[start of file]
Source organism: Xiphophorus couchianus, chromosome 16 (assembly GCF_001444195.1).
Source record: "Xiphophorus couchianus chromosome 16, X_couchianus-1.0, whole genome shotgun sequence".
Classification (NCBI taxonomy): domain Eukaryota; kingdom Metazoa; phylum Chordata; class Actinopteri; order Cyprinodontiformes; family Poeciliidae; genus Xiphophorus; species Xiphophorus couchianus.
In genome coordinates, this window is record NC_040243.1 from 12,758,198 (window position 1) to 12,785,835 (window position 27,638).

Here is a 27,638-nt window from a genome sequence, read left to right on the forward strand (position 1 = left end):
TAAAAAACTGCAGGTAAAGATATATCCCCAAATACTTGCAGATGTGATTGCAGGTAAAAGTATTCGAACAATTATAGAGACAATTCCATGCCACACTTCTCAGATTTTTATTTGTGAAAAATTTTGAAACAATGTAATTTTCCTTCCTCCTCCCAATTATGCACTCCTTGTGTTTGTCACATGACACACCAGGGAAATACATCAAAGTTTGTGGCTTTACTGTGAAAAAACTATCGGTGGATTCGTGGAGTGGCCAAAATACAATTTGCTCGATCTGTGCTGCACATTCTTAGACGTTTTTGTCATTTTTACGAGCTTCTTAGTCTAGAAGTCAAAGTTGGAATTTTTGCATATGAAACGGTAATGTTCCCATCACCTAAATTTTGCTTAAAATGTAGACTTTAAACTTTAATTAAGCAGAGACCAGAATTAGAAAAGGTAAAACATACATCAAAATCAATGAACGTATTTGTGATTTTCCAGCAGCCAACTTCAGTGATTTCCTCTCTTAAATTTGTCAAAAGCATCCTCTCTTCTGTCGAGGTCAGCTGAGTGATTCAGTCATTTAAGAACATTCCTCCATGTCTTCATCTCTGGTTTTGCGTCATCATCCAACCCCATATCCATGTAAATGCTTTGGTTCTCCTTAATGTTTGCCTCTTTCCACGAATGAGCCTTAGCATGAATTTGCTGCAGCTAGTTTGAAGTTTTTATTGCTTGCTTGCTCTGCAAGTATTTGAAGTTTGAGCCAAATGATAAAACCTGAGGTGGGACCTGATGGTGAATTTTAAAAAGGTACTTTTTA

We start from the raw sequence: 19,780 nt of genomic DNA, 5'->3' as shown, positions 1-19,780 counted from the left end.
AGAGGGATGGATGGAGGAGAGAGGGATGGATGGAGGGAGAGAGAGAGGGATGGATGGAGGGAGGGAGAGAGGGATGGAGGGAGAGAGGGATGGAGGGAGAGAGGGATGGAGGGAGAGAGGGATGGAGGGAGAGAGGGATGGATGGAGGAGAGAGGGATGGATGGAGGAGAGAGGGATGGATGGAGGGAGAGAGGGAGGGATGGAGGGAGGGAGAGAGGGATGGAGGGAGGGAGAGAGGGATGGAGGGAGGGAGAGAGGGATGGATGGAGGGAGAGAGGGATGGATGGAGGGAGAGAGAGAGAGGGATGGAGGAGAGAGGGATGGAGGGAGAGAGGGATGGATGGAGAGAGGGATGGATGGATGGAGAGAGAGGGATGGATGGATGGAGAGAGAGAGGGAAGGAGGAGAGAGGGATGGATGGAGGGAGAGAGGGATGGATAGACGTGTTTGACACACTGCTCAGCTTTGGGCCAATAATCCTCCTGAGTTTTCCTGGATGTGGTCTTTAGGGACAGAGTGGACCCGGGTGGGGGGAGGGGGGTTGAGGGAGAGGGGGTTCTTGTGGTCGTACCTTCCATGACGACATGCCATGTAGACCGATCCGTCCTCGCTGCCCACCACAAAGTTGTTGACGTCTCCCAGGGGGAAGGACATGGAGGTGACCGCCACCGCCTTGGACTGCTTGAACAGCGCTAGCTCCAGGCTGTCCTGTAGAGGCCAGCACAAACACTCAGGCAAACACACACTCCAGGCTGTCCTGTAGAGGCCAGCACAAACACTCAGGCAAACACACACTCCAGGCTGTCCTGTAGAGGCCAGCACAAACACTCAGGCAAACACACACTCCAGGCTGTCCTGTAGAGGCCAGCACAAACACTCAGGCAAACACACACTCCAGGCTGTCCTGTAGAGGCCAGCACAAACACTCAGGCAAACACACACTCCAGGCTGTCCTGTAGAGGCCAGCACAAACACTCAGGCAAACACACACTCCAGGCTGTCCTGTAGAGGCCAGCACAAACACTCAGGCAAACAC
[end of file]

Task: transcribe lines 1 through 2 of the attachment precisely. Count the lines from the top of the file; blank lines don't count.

Source organism: Xiphophorus couchianus, chromosome 16 (assembly GCF_001444195.1).
Source record: "Xiphophorus couchianus chromosome 16, X_couchianus-1.0, whole genome shotgun sequence".